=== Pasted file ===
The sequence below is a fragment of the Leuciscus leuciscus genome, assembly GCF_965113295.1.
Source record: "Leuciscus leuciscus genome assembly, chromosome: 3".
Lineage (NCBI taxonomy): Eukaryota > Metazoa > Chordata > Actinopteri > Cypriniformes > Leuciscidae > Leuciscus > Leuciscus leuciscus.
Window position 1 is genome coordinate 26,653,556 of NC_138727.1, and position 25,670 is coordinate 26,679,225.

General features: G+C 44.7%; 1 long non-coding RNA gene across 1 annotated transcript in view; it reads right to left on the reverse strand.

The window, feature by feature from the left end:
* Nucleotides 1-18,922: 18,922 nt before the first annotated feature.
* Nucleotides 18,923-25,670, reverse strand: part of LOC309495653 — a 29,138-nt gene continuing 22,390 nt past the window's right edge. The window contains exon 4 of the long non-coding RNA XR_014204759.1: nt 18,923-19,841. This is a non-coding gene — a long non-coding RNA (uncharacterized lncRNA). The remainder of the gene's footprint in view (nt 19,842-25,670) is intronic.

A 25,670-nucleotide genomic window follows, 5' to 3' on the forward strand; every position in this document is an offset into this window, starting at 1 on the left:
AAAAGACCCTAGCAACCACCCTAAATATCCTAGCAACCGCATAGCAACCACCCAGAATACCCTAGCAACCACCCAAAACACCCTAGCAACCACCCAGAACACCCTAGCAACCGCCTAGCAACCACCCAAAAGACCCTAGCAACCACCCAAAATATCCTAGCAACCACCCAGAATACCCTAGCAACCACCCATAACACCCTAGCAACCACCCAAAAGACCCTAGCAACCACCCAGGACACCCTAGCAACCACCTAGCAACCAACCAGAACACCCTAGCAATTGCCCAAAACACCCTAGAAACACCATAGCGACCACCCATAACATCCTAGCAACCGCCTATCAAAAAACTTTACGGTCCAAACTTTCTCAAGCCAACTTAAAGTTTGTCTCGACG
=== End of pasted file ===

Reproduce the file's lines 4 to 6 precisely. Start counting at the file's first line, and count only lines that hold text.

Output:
Window position 1 is genome coordinate 26,653,556 of NC_138727.1, and position 25,670 is coordinate 26,679,225.

General features: G+C 44.7%; 1 long non-coding RNA gene across 1 annotated transcript in view; it reads right to left on the reverse strand.

The window, feature by feature from the left end: